Basically I made two 6 1/2" dimensional  bow tie quilt blocks, joined them to make a 6" x 12" pillow with a separate muslin pillow inside stuffed lightly with rice and lavender buds.  I had originally intended to use lavender oil but buds seem like a better choice.  


Apparently there are several aromas that are good for headaches, either alone or in combination.  I prefer lavender but the others are : peppermint, sandalwood, eucalyptus and rosemary.


And, for those perfectionists, yes, I tried to insert piping into the seam and yes, I did a crappy job BUT I need some practice doing this so that when I get to my big pillow I will have some practice pieces behind me.


Happy St. Patrick's Day... especially to my buddy Suzy who is now the proud great-grandmother of a new little boy in the Patrick family. And no, they did not name him Patrick!

Tuesday, March 15, 2011

Saturday Strippers 02/26/2011

The Saturday Strippers meet once a month to make quilt tops from pre-cut bits of fabric.  I have written about this group before and love the eclectic way we all approach this day of stress free sewing.


Some people come to do the specified project and are ready to sew as soon as I get the doors open.


Some people come to work on their own projects either by sewing up a UFO or by cutting and sorting fabrics for other projects.


Some just drop in to eat some snacks and admire our industriousness.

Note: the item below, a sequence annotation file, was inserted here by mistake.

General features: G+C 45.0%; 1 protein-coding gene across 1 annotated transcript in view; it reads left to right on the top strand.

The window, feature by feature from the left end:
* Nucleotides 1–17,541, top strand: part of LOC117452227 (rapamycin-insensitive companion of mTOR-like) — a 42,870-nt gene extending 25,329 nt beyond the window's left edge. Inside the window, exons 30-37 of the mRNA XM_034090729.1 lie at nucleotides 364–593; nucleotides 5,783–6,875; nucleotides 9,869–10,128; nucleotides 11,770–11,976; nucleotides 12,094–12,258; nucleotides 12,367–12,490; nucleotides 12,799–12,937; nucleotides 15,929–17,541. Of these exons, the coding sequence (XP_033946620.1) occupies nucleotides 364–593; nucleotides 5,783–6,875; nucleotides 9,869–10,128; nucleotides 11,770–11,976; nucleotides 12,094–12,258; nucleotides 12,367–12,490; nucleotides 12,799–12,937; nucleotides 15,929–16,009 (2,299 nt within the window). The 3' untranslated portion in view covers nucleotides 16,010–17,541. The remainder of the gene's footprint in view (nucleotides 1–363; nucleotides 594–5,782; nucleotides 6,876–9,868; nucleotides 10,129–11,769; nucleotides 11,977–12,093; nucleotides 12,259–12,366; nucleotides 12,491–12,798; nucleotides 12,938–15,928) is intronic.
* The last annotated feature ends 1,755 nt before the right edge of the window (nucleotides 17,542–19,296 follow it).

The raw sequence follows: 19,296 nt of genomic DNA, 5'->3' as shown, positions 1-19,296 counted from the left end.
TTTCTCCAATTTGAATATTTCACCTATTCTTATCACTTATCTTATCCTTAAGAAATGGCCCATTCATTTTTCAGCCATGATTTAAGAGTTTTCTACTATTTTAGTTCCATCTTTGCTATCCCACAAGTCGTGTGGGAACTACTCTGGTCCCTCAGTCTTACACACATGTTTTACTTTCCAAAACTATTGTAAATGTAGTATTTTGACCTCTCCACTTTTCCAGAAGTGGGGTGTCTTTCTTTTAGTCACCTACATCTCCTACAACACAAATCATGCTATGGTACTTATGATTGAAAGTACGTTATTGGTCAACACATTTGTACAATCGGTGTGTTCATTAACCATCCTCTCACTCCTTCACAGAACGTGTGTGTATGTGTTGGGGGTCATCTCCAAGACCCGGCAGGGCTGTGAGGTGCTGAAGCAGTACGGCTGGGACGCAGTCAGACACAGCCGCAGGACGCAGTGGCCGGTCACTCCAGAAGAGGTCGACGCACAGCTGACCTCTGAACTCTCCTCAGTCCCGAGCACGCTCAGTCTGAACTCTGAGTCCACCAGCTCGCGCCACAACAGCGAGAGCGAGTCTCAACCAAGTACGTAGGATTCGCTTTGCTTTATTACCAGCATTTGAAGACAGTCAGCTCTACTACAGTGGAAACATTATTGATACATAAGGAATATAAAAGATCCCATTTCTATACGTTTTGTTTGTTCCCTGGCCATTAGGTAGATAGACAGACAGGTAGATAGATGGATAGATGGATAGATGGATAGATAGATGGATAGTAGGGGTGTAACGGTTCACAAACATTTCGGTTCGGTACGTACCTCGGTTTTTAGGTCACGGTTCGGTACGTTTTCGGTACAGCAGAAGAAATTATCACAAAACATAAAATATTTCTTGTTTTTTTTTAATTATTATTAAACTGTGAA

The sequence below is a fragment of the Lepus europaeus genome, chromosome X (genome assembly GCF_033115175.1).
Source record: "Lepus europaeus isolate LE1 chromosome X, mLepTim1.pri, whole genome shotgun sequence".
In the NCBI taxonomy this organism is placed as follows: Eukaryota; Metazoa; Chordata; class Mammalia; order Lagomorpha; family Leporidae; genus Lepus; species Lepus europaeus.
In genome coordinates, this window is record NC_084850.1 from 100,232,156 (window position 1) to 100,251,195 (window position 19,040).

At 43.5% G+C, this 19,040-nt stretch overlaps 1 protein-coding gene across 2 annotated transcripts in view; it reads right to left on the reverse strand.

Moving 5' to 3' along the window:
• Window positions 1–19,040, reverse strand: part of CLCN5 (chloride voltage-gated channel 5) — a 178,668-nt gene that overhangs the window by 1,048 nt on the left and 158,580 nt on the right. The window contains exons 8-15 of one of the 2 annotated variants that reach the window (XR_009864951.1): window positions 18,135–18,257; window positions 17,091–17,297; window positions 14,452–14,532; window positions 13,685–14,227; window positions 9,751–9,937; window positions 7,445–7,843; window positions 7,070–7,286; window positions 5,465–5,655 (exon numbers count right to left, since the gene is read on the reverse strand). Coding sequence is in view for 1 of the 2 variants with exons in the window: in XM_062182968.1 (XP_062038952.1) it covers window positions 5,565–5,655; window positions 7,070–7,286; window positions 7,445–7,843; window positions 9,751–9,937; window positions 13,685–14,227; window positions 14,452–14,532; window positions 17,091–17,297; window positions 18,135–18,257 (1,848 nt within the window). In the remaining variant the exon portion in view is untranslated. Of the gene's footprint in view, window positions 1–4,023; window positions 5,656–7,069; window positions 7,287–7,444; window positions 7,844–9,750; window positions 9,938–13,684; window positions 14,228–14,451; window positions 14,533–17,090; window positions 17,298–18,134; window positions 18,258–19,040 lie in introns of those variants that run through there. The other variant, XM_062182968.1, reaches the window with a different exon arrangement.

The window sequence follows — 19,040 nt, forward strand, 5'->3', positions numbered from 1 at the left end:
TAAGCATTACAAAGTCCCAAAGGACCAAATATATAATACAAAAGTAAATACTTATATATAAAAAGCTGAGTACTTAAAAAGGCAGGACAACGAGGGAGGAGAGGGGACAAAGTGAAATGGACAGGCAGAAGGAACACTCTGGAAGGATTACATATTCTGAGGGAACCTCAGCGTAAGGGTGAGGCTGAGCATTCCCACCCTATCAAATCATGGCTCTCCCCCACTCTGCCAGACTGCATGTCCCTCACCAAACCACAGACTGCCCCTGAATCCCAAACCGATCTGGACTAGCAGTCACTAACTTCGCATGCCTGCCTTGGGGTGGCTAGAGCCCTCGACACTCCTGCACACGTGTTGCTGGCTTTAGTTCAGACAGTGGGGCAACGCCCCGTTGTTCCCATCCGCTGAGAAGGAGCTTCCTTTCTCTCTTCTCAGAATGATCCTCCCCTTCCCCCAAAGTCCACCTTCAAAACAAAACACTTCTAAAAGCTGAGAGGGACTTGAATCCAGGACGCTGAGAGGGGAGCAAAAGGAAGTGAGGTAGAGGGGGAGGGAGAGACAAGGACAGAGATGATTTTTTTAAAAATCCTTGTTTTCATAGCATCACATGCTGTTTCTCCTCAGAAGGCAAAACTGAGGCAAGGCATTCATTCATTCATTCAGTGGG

I tend to made the intended project, usually on a small scale.  


Our February project was one that I had found at Sunflower Quilts.   It is a pattern by Jamie Mueller and is also available in the Moda Bakeshop here.


I had found a jelly roll of pastel florals while doing the great sewing room hose out and used that to make this:


It is about 50" x 50" and bound and backed with white Moda basic white fabric I scored at Sew Crafty Houston's going out of business sale for a net cost of about $0.25 a yard.


Other projects worked on at the February Strip Club meeting were:


An 'Awesome' quilt for a precious grandson,


The 2009 KAQG Board quilt was worked on by two people for the Quilt Show and Auction in April,
One of us worked on her hand bag made from old jeans and
one of us presented a beautiful quilt, hand quilted for the Quilt Auction.  The top of this quilt was donated anonymously and is beautifully hand appliqu├ęd.  There is a faint stain on it but it will be on the online auction site in a few days.


All in all it was successful day of sewing, eating and conversation.  


We will, however, use Moda Bakeshop projects with a grain of salt next time.  Some of us had downloaded or bought the original pattern for the Awesome quilt several weeks before our gathering and the instructions were wrong.  If you download a pattern from the Moda Bakeshop be aware that the instructions are rarely independently vetted.  That is, the designer puts their quilt instructions out there and there is no-one at Moda who has actually made up the quilt based on those instructions.   Jamie's instructions were good but a slight miscalculation in the measurements made the original yardages a little off.